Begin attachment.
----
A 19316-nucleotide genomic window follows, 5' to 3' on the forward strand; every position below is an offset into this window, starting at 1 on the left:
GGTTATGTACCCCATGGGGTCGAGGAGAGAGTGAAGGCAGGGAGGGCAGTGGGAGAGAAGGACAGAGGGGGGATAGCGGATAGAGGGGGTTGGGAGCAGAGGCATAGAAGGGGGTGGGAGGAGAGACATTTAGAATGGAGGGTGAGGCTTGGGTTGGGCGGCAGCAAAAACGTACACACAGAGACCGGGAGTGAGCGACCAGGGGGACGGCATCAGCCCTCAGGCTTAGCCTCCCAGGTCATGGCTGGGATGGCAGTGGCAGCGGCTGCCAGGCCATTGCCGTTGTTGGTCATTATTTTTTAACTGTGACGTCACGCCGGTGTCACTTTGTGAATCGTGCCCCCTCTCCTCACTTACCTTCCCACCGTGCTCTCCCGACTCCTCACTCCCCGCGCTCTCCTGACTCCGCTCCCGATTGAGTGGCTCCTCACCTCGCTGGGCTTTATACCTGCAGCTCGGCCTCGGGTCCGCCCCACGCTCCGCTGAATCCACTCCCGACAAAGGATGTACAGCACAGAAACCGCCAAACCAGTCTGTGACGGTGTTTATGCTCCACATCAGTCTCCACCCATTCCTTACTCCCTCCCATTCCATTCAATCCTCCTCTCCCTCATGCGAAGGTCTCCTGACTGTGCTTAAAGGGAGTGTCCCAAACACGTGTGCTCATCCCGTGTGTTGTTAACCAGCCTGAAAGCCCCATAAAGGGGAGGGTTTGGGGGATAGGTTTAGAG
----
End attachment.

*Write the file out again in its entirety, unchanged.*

A 19316-nucleotide genomic window follows, 5' to 3' on the forward strand; every position below is an offset into this window, starting at 1 on the left:
GGTTATGTACCCCATGGGGTCGAGGAGAGAGTGAAGGCAGGGAGGGCAGTGGGAGAGAAGGACAGAGGGGGGATAGCGGATAGAGGGGGTTGGGAGCAGAGGCATAGAAGGGGGTGGGAGGAGAGACATTTAGAATGGAGGGTGAGGCTTGGGTTGGGCGGCAGCAAAAACGTACACACAGAGACCGGGAGTGAGCGACCAGGGGGACGGCATCAGCCCTCAGGCTTAGCCTCCCAGGTCATGGCTGGGATGGCAGTGGCAGCGGCTGCCAGGCCATTGCCGTTGTTGGTCATTATTTTTTAACTGTGACGTCACGCCGGTGTCACTTTGTGAATCGTGCCCCCTCTCCTCACTTACCTTCCCACCGTGCTCTCCCGACTCCTCACTCCCCGCGCTCTCCTGACTCCGCTCCCGATTGAGTGGCTCCTCACCTCGCTGGGCTTTATACCTGCAGCTCGGCCTCGGGTCCGCCCCACGCTCCGCTGAATCCACTCCCGACAAAGGATGTACAGCACAGAAACCGCCAAACCAGTCTGTGACGGTGTTTATGCTCCACATCAGTCTCCACCCATTCCTTACTCCCTCCCATTCCATTCAATCCTCCTCTCCCTCATGCGAAGGTCTCCTGACTGTGCTTAAAGGGAGTGTCCCAAACACGTGTGCTCATCCCGTGTGTTGTTAACCAGCCTGAAAGCCCCATAAAGGGGAGGGTTTGGGGGATAGGTTTAGAG